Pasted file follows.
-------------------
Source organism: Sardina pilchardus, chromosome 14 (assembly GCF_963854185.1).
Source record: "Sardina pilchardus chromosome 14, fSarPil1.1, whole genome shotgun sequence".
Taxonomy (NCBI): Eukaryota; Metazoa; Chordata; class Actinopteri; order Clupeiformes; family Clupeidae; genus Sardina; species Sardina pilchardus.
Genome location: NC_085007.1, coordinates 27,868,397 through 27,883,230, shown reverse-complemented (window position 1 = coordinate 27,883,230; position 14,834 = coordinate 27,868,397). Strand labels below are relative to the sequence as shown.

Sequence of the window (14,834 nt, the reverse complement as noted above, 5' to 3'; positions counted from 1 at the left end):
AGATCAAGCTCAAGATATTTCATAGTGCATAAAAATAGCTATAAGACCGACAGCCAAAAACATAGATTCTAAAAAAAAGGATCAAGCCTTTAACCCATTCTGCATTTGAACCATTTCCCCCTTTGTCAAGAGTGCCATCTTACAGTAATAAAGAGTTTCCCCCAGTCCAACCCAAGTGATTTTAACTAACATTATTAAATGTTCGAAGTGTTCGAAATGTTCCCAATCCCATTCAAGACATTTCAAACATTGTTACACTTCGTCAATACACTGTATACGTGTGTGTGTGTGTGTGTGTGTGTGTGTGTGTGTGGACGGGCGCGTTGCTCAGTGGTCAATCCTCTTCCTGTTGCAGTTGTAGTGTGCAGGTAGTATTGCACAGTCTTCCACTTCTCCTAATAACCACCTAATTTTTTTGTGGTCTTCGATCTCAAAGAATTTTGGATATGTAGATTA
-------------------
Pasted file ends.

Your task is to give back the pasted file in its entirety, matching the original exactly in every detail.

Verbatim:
Source organism: Sardina pilchardus, chromosome 14 (assembly GCF_963854185.1).
Source record: "Sardina pilchardus chromosome 14, fSarPil1.1, whole genome shotgun sequence".
Taxonomy (NCBI): Eukaryota; Metazoa; Chordata; class Actinopteri; order Clupeiformes; family Clupeidae; genus Sardina; species Sardina pilchardus.
Genome location: NC_085007.1, coordinates 27,868,397 through 27,883,230, shown reverse-complemented (window position 1 = coordinate 27,883,230; position 14,834 = coordinate 27,868,397). Strand labels below are relative to the sequence as shown.

Sequence of the window (14,834 nt, the reverse complement as noted above, 5' to 3'; positions counted from 1 at the left end):
AGATCAAGCTCAAGATATTTCATAGTGCATAAAAATAGCTATAAGACCGACAGCCAAAAACATAGATTCTAAAAAAAAGGATCAAGCCTTTAACCCATTCTGCATTTGAACCATTTCCCCCTTTGTCAAGAGTGCCATCTTACAGTAATAAAGAGTTTCCCCCAGTCCAACCCAAGTGATTTTAACTAACATTATTAAATGTTCGAAGTGTTCGAAATGTTCCCAATCCCATTCAAGACATTTCAAACATTGTTACACTTCGTCAATACACTGTATACGTGTGTGTGTGTGTGTGTGTGTGTGTGTGTGTGTGGACGGGCGCGTTGCTCAGTGGTCAATCCTCTTCCTGTTGCAGTTGTAGTGTGCAGGTAGTATTGCACAGTCTTCCACTTCTCCTAATAACCACCTAATTTTTTTGTGGTCTTCGATCTCAAAGAATTTTGGATATGTAGATTA